Member Q&A - Eslam Katab

Today, we meet Eslam - a PhD student at Munich University Hospital, Germany.

Go to the profile of Dr Alison Halliday
Mar 02, 2018
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1. What is your full name, job title and where do you work?

I am Eslam Katab, a PhD student at Munich University Hospital/ Gene Centre.

2. What are your main research interests?

Cancer Immunology, Immunotherapy and Hemato-Oncology.

3. Describe your work in a tweet

I would recall the Science quote of 2013 breakthrough of the year:

"CANCER IMMUNOTHERAPY: harnessing the immune system to battle tumours.”

4. What big projects are you working on right now?

Currently I am working on developing an ex-vivo culture system to grow Chronic Lymphocytic Leukaemia (CLL) cells outside the human body so that we can be able to test the different novel Bi-specific T-cell engagers (BiTEs) antibody constructs. Besides, we are interested in investigating the molecular mechanisms that might trigger T cell exhaustion.

5. Who do you collaborate with?

We are collaborating with various research groups from LMU, TU universities, Helmholtz centre and industrial Pharmaceutical and biotechnological companies as Roche and Amgen.

6. Tell us a bit about your career so far

I graduated from Pharmacy school at Cairo University in 2013. Then, I did a master’s in Biology at Ludwig Maximilian University Munich (LMU). During my master’s thesis, I have been working on assessing the role of amino acid in the processes of antigen selection and presentation. In October 2017, I started my PhD at the Translational Cancer Immunology lab at the Gene Centre-LMU. 

7. What are you most proud of?

I am so proud of the smooth transition I have done from Pharmacy to Immunology research and so satisfied about the results I achieved during my master’s study hoping that I continue achieving more during the doctoral study.

8. What’s your interest in the Cancer Immune Setpoint?

I think that Cancer Immune Setpoint is a good interactive tool that gathers all researchers working in the field of Tumour Immunology and Immunotherapy. Thus, it provides a helpful platform to exchange ideas and discuss all challenges in the field.

9. What do you hope it will achieve?

I am looking forward to seeing this network growing more and also getting the support of the field's experts. I believe such collaboration will have a great influence on the young researcher community and will be reflected in more collaborative work between them across the globe.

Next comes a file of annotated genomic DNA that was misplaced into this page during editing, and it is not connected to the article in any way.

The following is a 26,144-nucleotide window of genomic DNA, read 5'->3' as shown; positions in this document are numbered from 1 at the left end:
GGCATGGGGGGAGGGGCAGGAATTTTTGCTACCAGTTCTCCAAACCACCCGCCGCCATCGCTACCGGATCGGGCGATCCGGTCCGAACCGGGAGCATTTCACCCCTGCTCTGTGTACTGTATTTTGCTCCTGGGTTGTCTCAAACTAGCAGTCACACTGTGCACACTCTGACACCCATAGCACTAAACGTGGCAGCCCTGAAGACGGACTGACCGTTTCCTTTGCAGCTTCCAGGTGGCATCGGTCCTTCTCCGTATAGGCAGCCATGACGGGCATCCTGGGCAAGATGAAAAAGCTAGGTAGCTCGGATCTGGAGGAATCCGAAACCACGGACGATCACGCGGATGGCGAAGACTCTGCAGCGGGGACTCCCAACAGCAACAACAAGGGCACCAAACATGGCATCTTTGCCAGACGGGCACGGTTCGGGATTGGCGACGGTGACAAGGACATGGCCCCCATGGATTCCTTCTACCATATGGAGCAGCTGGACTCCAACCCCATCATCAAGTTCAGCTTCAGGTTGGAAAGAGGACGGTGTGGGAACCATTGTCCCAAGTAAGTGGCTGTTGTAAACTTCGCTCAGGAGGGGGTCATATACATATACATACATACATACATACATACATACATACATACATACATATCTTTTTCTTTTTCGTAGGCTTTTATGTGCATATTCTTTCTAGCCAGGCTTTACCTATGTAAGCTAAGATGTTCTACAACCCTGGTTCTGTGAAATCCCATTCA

10. What are your hopes for the future of cancer immunotherapy?

I wish we can understand more about the antigen selection and presentation processes. With such deeper understanding we might have a clue on how we can get rid of the lethal cytokine release syndrome side effect and certainly creating more effective and targeted therapies.

11. What advice do you have for others working in the field?

In my opinion, better understanding of both immunology and cancer biology is a crucial asset for any Tumour Immunologist. In addition, I think exchanging the ideas and widening your network will affect your knowledge positively.

12. What do you do to wind down?

Absolutely watching series, as I am a big fan of “The Big Bang Theory”. I also like hiking and wandering through the nature and sometimes it is worthy to hang out with some friends.

13. Tell us something unusual about yourself

I like cooking so much and all the time I seek for trying new recipes. Recently, I became an expert in baking two amazing cakes; Chocolate and coconut cakes.

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Go to the profile of Dr Alison Halliday

Dr Alison Halliday

Community Manager, Nature Research

Molecular Biologist turned freelance science communicator, with 10 year's experience at Cancer Research UK.

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